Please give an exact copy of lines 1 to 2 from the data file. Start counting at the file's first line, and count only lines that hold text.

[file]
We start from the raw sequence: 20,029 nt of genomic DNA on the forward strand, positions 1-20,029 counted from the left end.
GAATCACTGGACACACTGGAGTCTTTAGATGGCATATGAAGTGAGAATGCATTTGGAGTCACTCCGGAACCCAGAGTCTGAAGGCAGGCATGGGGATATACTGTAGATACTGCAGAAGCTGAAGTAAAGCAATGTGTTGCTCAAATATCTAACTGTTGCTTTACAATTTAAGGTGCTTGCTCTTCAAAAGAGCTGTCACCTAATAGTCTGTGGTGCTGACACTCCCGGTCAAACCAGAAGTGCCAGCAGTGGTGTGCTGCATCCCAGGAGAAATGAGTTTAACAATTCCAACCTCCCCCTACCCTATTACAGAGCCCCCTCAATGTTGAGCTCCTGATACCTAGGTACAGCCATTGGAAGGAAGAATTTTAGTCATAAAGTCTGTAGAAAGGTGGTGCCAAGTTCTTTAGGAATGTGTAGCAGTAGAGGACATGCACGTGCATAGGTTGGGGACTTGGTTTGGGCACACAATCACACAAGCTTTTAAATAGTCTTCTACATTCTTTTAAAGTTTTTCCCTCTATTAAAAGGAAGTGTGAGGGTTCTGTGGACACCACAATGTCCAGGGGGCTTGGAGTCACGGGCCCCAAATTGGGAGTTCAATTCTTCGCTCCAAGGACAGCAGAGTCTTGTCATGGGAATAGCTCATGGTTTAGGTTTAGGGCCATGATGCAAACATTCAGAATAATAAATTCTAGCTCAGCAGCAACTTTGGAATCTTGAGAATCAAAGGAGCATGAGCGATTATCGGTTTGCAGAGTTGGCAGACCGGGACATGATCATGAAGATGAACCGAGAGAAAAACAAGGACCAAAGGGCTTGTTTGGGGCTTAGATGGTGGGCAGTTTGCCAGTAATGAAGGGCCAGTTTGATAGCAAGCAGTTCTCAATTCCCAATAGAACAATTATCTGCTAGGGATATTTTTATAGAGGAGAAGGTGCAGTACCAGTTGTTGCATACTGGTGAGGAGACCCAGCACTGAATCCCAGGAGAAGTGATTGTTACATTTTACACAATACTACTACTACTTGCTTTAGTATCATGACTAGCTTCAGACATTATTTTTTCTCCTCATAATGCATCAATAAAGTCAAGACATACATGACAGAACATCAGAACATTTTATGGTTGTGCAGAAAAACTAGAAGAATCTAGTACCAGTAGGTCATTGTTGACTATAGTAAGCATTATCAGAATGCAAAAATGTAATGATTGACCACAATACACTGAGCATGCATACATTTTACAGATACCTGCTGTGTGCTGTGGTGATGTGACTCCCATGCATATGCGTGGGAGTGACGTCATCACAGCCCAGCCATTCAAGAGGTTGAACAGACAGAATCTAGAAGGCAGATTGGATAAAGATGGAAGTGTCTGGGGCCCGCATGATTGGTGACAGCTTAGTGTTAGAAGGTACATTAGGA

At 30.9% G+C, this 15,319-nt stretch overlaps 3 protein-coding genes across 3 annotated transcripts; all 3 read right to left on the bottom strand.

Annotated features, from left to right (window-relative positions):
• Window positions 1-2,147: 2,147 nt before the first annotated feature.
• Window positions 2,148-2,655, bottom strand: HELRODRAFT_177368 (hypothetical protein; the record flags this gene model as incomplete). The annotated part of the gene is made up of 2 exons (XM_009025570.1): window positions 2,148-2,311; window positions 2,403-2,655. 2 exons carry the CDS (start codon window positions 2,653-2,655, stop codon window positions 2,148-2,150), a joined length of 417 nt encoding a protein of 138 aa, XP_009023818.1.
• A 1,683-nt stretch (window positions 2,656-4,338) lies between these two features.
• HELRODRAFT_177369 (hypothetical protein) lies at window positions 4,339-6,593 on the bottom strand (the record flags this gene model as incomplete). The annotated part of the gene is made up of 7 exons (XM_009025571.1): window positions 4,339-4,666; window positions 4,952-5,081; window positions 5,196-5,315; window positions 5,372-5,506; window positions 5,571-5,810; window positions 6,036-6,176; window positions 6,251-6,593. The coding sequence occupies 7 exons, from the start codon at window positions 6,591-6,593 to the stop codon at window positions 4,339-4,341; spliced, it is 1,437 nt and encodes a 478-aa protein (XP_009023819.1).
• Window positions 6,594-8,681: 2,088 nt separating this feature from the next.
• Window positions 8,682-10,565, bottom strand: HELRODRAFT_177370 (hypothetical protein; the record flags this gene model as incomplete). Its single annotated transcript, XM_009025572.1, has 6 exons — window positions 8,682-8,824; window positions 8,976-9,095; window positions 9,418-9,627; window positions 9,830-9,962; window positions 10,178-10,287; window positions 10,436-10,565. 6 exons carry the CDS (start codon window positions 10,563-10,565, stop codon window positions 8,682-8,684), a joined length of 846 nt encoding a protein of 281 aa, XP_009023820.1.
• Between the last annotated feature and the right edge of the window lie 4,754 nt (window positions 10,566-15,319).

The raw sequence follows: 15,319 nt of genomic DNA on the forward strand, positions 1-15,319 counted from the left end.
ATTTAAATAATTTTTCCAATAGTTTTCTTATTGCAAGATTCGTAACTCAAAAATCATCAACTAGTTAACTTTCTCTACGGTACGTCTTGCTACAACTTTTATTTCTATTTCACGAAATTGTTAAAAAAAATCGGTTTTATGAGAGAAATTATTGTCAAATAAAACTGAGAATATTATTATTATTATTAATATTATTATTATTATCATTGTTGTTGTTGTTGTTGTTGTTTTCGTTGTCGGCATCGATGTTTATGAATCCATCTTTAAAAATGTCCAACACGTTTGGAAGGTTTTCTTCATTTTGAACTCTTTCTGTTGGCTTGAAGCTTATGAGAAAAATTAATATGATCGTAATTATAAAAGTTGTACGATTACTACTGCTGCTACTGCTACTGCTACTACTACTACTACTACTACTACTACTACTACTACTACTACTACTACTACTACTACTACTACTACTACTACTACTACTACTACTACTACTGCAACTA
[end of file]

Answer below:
We start from the raw sequence: 20,029 nt of genomic DNA on the forward strand, positions 1-20,029 counted from the left end.
GAATCACTGGACACACTGGAGTCTTTAGATGGCATATGAAGTGAGAATGCATTTGGAGTCACTCCGGAACCCAGAGTCTGAAGGCAGGCATGGGGATATACTGTAGATACTGCAGAAGCTGAAGTAAAGCAATGTGTTGCTCAAATATCTAACTGTTGCTTTACAATTTAAGGTGCTTGCTCTTCAAAAGAGCTGTCACCTAATAGTCTGTGGTGCTGACACTCCCGGTCAAACCAGAAGTGCCAGCAGTGGTGTGCTGCATCCCAGGAGAAATGAGTTTAACAATTCCAACCTCCCCCTACCCTATTACAGAGCCCCCTCAATGTTGAGCTCCTGATACCTAGGTACAGCCATTGGAAGGAAGAATTTTAGTCATAAAGTCTGTAGAAAGGTGGTGCCAAGTTCTTTAGGAATGTGTAGCAGTAGAGGACATGCACGTGCATAGGTTGGGGACTTGGTTTGGGCACACAATCACACAAGCTTTTAAATAGTCTTCTACATTCTTTTAAAGTTTTTCCCTCTATTAAAAGGAAGTGTGAGGGTTCTGTGGACACCACAATGTCCAGGGGGCTTGGAGTCACGGGCCCCAAATTGGGAGTTCAATTCTTCGCTCCAAGGACAGCAGAGTCTTGTCATGGGAATAGCTCATGGTTTAGGTTTAGGGCCATGATGCAAACATTCAGAATAATAAATTCTAGCTCAGCAGCAACTTTGGAATCTTGAGAATCAAAGGAGCATGAGCGATTATCGGTTTGCAGAGTTGGCAGACCGGGACATGATCATGAAGATGAACCGAGAGAAAAACAAGGACCAAAGGGCTTGTTTGGGGCTTAGATGGTGGGCAGTTTGCCAGTAATGAAGGGCCAGTTTGATAGCAAGCAGTTCTCAATTCCCAATAGAACAATTATCTGCTAGGGATATTTTTATAGAGGAGAAGGTGCAGTACCAGTTGTTGCATACTGGTGAGGAGACCCAGCACTGAATCCCAGGAGAAGTGATTGTTACATTTTACACAATACTACTACTACTTGCTTTAGTATCATGACTAGCTTCAGACATTATTTTTTCTCCTCATAATGCATCAATAAAGTCAAGACATACATGACAGAACATCAGAACATTTTATGGTTGTGCAGAAAAACTAGAAGAATCTAGTACCAGTAGGTCATTGTTGACTATAGTAAGCATTATCAGAATGCAAAAATGTAATGATTGACCACAATACACTGAGCATGCATACATTTTACAGATACCTGCTGTGTGCTGTGGTGATGTGACTCCCATGCATATGCGTGGGAGTGACGTCATCACAGCCCAGCCATTCAAGAGGTTGAACAGACAGAATCTAGAAGGCAGATTGGATAAAGATGGAAGTGTCTGGGGCCCGCATGATTGGTGACAGCTTAGTGTTAGAAGGTACATTAGGA